is mind-boggling.  For instance, my son and I are in the midst of fixing  
one of those right now, re-doing a customer's instrument that the  
contract engineering firm botched. The customer paid us to demonstrate  
the concept and write the HDL but had the board and firmware done for  
cheap overseas.  (That was nearly three years ago--an expensive mistake.)

I'm a big fan of the LPCxpresso ecosystem myself.

Cheers

Phil Hobbs



--  
Dr Philip C D Hobbs
Principal Consultant
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Re: Embedded platforms for beginners?
On 03/09/17 01:41, Phil Hobbs wrote:
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C has so little resemblance to Python that I can't understand why
you said that. I know that you know both languages.

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I must agree with that. But is there another simple architecture
with such a broad supportive beginner community? I'm not counting
cases where you never need to see the machine, like RPi, the various
micro-Python or Node things; they're just desktop-lite.

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Yes, but there is some quite nice stuff too. It's worth being exposed
to both good and bad practices, and learning to distinguish them.

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That's pretty sad. However, the error was not because the contractor
chose Arduino, but because the customer chose that contractor.

Clifford Heath

Re: Embedded platforms for beginners?
On 09/02/2017 07:44 PM, Clifford Heath wrote:
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It's not the language I mean, it's the ethos of bolting stuff together  
from giant libraries made of code you couldn't write yourself.

Obviously there are limits--I'm not going to try reimplementing the C++  
standard library any time soon--but one of the good things about  
learning on embedded systems is that you're closer to the metal.  It's  
sort of like Montessori schools--the children learn that glass things  
break if you drop them, for instance.  Reality obtrudes into the process  
a bit more.

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Agreed.  Rubbing a puppy's nose in its mistakes, and all that. ;)

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It wasn't Arduino--they actually cloned the LPCxpresso board for the  
LPC1769.  That isn't a bad start at all except that it's massive  
overkill for the job.  But then they didn't use the 12-MHz crystal  
oscillator they specified--in fact they didn't set up the clock at all,  
so this nice 120 MHz MCU is running at its default 4 MHz on the internal  
RC oscillator.  We'll probably use an LPC1764 running at 96 MHz on the  
RC, which is way better than good enough.

(We, or at least I, don't do enough embedded stuff to get good at more  
than one or two MCU families.  I can find my way round ATmegas and NXP  
ARMs, but that's about it these days.  My son Simon does big-ass FPGAs  
and manly stuff like that, whereas I've done exactly one Verilog project  
on a CPLD.)

Cheers

Phil Hobbs


--  
Dr Philip C D Hobbs
Principal Consultant
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Re: Embedded platforms for beginners?
On 03/09/17 10:39, Phil Hobbs wrote:
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Ahh, I see. Well, that's not my practice. I detest many aspects
of the standard Arduino APIs, and have a plan to completely
rewrite them and all the other libraries I use, from the GPIO
pin level up. But for a newb, I think it's an acceptable
approach.

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I've always used as little as possible of the C++ stdlib,
even when writing million-line products. It encodes and
hides too many assumptions about what might be "good for me".
I'll be the judge of what is good for me, thanks all the same!
We used libraries we wrote ourselves, in almost all cases.

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Exactly. And for a beginner, it needs to be as little metal as
possible, consistent with running an HLL. STM32 is great, but
you couldn't expect a beginner to configure the clock chains,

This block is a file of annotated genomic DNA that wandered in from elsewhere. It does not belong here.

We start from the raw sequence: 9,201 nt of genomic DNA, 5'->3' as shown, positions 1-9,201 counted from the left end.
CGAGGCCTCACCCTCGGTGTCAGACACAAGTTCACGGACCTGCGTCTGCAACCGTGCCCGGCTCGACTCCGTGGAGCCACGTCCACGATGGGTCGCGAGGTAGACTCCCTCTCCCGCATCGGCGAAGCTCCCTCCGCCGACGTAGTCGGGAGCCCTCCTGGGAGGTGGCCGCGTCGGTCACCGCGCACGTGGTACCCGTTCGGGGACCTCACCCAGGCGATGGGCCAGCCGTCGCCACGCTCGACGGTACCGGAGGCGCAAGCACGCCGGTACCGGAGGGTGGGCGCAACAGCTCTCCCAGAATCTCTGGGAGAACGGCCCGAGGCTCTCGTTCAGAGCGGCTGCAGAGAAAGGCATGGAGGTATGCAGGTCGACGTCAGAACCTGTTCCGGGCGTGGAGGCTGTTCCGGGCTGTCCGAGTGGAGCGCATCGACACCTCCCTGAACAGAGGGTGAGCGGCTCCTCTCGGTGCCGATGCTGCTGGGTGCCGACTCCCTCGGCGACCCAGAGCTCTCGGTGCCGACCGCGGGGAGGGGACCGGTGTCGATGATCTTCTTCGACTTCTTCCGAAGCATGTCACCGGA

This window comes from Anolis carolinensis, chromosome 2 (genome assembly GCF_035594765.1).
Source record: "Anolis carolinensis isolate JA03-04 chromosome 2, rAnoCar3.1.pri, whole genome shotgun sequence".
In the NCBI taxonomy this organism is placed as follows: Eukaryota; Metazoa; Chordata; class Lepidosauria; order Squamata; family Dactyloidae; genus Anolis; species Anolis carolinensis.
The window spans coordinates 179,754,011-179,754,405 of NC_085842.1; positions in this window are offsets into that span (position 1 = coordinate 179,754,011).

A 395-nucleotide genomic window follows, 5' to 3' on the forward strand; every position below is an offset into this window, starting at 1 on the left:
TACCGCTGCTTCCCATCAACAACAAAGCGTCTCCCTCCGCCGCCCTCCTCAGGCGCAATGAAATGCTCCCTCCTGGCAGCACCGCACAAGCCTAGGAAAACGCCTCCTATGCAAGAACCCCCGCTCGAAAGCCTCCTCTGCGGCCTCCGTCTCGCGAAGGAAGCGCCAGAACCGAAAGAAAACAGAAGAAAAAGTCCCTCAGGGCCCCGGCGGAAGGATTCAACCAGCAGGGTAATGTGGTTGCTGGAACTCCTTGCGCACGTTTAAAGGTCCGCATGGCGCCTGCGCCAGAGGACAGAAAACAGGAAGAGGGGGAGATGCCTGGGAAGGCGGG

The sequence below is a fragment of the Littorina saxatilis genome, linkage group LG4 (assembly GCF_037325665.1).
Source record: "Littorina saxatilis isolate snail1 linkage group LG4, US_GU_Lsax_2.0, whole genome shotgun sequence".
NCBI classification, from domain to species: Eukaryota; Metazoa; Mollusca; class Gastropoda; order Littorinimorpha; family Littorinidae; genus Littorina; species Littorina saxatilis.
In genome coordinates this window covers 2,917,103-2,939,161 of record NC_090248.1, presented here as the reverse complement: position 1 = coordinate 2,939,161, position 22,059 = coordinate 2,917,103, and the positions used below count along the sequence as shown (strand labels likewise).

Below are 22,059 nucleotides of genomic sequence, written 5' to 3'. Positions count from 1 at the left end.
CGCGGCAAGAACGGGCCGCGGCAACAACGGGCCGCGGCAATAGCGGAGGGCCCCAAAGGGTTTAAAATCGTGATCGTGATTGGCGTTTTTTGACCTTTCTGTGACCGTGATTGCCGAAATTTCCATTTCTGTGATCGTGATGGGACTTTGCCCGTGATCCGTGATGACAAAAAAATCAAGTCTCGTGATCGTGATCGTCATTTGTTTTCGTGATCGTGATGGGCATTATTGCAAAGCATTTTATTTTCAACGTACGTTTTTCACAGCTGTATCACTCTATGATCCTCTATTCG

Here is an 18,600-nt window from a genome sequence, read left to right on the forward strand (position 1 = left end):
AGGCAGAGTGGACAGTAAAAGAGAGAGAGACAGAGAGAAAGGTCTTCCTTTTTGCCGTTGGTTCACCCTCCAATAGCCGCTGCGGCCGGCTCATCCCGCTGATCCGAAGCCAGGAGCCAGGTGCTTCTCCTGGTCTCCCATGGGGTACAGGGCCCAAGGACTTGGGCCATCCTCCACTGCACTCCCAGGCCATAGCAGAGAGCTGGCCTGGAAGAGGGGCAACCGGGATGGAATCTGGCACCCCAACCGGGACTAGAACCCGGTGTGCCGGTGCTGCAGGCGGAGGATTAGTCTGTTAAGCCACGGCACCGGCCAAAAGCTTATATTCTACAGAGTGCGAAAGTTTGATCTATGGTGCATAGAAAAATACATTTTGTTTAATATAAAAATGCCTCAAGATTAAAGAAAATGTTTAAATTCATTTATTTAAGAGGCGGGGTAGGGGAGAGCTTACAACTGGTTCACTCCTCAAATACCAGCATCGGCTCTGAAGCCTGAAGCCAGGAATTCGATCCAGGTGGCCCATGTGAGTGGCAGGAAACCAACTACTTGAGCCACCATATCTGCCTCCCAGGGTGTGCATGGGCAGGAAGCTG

for example. I don't imagine that many ARM chips are as simple
as an AVR (talking peripherals here; the instruction set is
the domain of the compiler). I really liked the MSP430, but
it doesn't have the support that AVR has. I tried to build an
Arduino-style platform for it once - big job though. I had
also tried the same thing earlier with the 68HC11 - got a
good toolchain going using gcc and my own debugger DL11, but
never packaged it for newbs. Insufficient RAM and no hardware
breakpoints were its downfall, but the MSP430 solved that.

Clifford Heath.

Re: Embedded platforms for beginners?
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Circuit Python?  https://www.adafruit.com/product/3501

I haven't tried it yet but it doesn't look that desktop-ish.

Re: Embedded platforms for beginners?
On 03/09/17 11:21, Paul Rubin wrote:
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* No need to allocate or manage memory (it's GC'd)
* API access to all port pins, audio, touch, etc
* No need to touch a peripheral device directly
* No need to initialize the chip or devices

In other words, it's fairly highly-managed.
That's a fine thing, but the skills are not easily
transferable to other MCUs.

Clifford Heath.

Re: Embedded platforms for beginners?
Clifford Heath wrote on 9/3/2017 12:26 AM:
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What is GC?


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I'm not sure that is really true.  There are many other skills that are  
learned in this process which *are* transferable.  Just learning to use the  
tools and debug a program is the most important skill of all I think.  The  
rest is just details that differ largely between targets.

--  

Rick C

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Re: Embedded platforms for beginners?
On 03/09/17 16:14, rickman wrote:
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Garbage collection. Make new objects and just lose them,
the GC will pick them up. You never know when the GC will
run, and you need a *lot* more memory, so it's not a good
way to get the most out of an MCU.

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Yes. But all those skills can also be learned in a desktop environment.
If you actually want to learn embedded, the primary need is to learn
how to control hardware, especially to deal with fine-grained real-world
timing constraints (timer/capture hardware, etc).

Clifford Heath.

Re: Embedded platforms for beginners?
Clifford Heath wrote on 9/3/2017 3:52 AM:
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Why didn't you write garbage collection?  It's not like "GC'd" is a commonly  
used abbreviation.

--  

Rick C

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Re: Embedded platforms for beginners?
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At least among language geeks, it's definitely commonly used.

Re: Embedded platforms for beginners?
Paul Rubin wrote on 9/4/2017 1:20 AM:
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Exactly, when you are talking to people who already know what you are  
talking about.

--  

Rick C